The Twelve Principles of Spiritual Leadership
Printed in Timeline (www.globalcommunity.org) by Will Keepin who is president of the Satyana Institute in Boulder, Colorado, a provisional set of "principles of spiritual leadership." These are neither definitive nor authoritative… but rather the beginning of a collective inquiry into how we can apply spiritual teachings in social change work.
First: The first principle is that the motivation underlying our activism for social change must be transformed from anger and despair to compassion and love. This is a major challenge for the environmental movement, for example. It is not to deny the legitimacy of noble anger or outrage at injustice of any kind. Rather, we seek to work for love, rather than against evil. We need to adopt compassion and love as our foundational intention, and do whatever inner work is required to implement this intention. Even if our outward actions remain the same, there is a major difference in results if our underlying intention supports love rather than defeating evil. The Dalai Lama says, "A positive future can never emerge from the mind of anger and despair."
Second: The second principle is a classical spiritual tenet, though challenging to practice. It is the principle of nonattachment to outcome. To the extent that we are attached to the results of our work, we rise and fall with our success and failures, which is a path to burnout. Failures are inevitable, and successes are not the deepest purpose of our work. This requires a deepening of faith in the intrinsic value of our work-beyond the concrete results. To the extent that our actions are rooted in pure intention, they have a reverberation far beyond the concrete results of the actions themselves. As Gandhi emphasized, "The victory is in the doing," not the outcome. In our workshops, we have had several environmental leaders react strongly to this principle. As one lawyer put it, "How can I possibly go into court and not be attached to the outcome? You bet I care who wins and who loses! If I am not attached to the outcome, I'll just get bulldozed!" His words underscore the poignant challenge of implementing these principles in practice. Yet he keeps coming back to our retreats, and he actively seeks ways to love his adversaries. He acknowledged that, although it is difficult to love some of his adversaries, one way he can do it is to love them for creating the opportunity for him to become a strong voice for truth and protection of the natural environment.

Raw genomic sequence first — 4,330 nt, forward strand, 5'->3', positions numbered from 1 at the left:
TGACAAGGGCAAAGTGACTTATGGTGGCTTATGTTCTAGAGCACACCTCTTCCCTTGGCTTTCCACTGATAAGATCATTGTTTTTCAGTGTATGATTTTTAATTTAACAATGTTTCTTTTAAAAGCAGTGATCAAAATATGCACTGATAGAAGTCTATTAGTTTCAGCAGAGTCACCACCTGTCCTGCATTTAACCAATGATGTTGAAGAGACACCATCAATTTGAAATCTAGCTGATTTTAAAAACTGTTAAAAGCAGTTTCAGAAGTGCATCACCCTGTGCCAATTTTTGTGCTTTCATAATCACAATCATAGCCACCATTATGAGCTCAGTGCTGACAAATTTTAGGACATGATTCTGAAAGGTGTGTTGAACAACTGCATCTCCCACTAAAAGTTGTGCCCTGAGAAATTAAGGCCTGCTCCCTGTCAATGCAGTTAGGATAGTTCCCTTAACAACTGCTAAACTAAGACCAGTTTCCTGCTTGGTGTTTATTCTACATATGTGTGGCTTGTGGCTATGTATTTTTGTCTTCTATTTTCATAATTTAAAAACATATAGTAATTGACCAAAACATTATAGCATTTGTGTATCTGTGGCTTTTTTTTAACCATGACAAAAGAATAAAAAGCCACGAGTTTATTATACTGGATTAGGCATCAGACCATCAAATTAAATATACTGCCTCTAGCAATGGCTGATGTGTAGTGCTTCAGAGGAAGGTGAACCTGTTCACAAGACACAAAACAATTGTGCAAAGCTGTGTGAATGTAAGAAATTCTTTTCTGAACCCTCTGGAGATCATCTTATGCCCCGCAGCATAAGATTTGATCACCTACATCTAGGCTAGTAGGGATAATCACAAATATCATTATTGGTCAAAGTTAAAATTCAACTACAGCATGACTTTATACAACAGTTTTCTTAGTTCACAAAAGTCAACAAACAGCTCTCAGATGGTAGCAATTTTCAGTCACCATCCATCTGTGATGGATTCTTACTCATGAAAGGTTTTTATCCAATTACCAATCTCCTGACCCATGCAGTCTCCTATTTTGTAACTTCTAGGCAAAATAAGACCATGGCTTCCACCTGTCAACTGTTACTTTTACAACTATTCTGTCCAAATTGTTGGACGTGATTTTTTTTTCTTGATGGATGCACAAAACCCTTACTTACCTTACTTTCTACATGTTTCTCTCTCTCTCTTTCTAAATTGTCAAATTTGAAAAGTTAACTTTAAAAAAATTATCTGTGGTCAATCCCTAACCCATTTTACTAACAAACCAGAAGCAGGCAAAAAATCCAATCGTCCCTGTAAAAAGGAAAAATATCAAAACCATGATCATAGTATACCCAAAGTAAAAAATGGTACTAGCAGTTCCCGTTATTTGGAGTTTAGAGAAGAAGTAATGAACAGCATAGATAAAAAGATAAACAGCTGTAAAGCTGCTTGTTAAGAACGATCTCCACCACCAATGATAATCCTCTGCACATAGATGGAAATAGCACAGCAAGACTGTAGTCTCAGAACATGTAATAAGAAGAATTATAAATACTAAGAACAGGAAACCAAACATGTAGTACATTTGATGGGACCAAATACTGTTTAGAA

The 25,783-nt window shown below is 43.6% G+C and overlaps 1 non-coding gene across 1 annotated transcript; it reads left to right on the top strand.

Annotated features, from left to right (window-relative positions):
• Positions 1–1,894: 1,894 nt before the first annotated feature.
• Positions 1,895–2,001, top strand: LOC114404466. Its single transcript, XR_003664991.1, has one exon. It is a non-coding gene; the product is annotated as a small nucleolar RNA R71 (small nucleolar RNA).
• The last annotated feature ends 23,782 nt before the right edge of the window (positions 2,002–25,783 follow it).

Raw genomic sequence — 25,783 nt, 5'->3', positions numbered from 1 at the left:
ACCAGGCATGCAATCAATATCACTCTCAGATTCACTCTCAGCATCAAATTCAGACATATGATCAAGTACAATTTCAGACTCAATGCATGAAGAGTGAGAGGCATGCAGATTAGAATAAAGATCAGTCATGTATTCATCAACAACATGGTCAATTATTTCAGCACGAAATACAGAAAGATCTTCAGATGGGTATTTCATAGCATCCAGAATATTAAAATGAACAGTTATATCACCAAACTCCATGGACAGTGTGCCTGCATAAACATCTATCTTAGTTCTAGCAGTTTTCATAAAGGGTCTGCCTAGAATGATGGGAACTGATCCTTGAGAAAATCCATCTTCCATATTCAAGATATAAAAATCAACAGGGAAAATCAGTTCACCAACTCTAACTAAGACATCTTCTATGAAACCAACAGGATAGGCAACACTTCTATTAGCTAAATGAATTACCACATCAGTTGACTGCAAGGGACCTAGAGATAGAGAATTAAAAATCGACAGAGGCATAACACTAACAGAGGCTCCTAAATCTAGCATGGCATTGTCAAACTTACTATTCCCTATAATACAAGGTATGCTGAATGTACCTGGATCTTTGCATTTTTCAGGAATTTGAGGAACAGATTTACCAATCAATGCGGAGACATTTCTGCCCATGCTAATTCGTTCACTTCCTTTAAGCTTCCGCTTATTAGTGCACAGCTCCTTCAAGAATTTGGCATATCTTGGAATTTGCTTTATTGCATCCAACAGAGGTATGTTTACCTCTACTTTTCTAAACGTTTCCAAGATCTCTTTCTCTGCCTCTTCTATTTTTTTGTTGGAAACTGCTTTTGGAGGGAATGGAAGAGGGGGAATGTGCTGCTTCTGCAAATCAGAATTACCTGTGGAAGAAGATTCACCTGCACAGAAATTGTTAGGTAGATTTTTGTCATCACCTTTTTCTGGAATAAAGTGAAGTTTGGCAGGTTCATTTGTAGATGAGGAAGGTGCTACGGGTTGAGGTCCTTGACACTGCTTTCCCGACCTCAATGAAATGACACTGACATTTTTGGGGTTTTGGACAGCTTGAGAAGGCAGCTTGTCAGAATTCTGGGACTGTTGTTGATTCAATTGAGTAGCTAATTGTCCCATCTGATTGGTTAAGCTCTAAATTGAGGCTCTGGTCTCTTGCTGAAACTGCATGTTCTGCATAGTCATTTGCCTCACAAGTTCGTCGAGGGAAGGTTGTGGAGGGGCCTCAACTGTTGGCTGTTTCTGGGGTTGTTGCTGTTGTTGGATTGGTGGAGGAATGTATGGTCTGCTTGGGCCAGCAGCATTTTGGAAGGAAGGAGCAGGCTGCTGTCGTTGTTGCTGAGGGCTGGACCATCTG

Third: The third principle is that your integrity is your protection. The idea here is that if your work has integrity that will tend to protect you from negative circumstances. For example, there are practices for making yourself invisible to the negative energy that comes toward you in adversarial situations. It's a kind of psychic aikido, where you internally step out of the way of negative energy, and you make yourself energetically transparent so it passes right through you. But this only works if your work is rooted in integrity.
Fourth: The fourth principle is related to the third: the need for unified integrity in both means and ends. Integrity in means cultivates integrity in the fruit of one's work; you cannot achieve a noble goal using ignoble means. Some participants in our workshops engage regularly in political debates, testimony, and hearings. We have them experimenting with consciousness techniques for transmuting challenging energy into compassion and love-right there in the hearing room. Early indications are that this is helpful in defusing charged psychological situations, and reducing tension in heated debates.
Fifth: The fifth principle is don't demonize your adversaries. People respond to arrogance with their own arrogance, which leads to polarization. The ideal is to constantly entertain alternative points of view so that you move from arrogance to inquiry, and you then have no need to demonize your...
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